Another example of religious discrimination features an akim of Mezhdurechensky village district in Almaty oblast, who with his letter of 21 November 2017 issued a suspension on the activity of the local religious association «Christian Presbyterian Bethlehem Church.» A prosecutor for the Ile district, in his letter of 22 February 2018, in response to the religious association’s appeal responded that a local executive body does not have the authority to re-profile the cult buildings so there was no ground for a prosecutorial action. In other words, the prosecutor gave a response that had nothing to do with the essence of the appeal, and failed to act on an obvious violation of the law by a public official who in principle had no authority to issue a resolution suspending a religious association.
This fact speaks of a situation where religious citizens and their associations, especially the minor ones, are viewed by the public as discriminated ones, the ones that deserve and should be subjected to law violations, persecuted and limited in their rights in any relations, and this can be done with impunity.
All listed facts draw a convincing picture of not how citizens’ and individual rights to freedom of conscience and religion are being restricted, but rather that there is a mechanism of religious discrimination whereunder all rights and law-protected interests of a citizen are being restricted and abused, all because of his/her affiliation with a religion.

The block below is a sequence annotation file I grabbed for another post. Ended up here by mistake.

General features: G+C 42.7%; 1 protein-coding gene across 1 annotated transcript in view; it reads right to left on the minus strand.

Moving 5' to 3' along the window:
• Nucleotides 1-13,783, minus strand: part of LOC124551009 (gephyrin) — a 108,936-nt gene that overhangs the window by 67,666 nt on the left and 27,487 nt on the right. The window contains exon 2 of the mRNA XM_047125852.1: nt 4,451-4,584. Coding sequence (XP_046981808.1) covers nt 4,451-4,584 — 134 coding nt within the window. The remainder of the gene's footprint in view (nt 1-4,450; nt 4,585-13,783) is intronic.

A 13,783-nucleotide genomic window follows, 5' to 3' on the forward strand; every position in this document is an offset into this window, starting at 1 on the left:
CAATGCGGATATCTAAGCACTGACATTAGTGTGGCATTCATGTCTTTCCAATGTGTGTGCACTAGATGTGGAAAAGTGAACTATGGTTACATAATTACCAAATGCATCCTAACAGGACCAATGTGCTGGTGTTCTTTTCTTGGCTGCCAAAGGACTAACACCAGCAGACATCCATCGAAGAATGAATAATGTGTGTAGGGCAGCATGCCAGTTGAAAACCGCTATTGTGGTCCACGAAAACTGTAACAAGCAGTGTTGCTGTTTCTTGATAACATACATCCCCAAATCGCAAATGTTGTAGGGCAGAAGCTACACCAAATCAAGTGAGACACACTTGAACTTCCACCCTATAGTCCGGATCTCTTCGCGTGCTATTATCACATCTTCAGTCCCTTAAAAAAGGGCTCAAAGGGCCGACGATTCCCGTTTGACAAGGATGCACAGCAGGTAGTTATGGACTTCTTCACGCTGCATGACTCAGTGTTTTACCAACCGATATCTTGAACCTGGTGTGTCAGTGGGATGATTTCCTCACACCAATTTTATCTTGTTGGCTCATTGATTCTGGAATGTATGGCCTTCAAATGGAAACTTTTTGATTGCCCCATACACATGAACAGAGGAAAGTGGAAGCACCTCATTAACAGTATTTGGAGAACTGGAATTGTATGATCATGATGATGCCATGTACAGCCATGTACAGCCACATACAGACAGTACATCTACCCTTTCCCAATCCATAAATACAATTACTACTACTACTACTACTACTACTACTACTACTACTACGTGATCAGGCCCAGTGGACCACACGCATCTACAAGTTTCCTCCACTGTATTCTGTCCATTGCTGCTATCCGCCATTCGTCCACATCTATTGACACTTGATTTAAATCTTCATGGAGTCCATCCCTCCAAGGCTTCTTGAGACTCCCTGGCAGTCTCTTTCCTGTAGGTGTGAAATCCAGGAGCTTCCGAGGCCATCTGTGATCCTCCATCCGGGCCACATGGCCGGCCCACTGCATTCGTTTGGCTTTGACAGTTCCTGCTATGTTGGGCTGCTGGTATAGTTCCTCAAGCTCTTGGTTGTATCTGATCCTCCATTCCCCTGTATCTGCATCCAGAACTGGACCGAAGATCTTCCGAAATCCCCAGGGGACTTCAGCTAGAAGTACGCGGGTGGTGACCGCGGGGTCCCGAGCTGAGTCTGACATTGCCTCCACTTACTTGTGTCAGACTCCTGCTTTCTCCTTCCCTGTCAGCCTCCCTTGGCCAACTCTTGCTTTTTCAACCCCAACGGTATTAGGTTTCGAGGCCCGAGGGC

An individual and even members of his/her family are slated to be restricted in their day-to-day life, directly or indirectly, in many aspects. For instance, the Ministry of Education has adopted the Rules of School Attire wherein the matter of religious attributes in attire is absolutely not touched on, i.e. there is no direct prohibition of the hijab, and the only requirement is that the students wear neat clothes in accordance with approved standards. However, it is beyond doubt that the Rules have been adopted exclusively not to allow girls wearing a hijab in schools. Therefore it bears to ask whether the Ministry of Education and certain other public activists consider it a positive that as a result of such decisions and local initiatives, the children’s right to education is being destroyed due to theirs or their parents’ affiliation with a religion?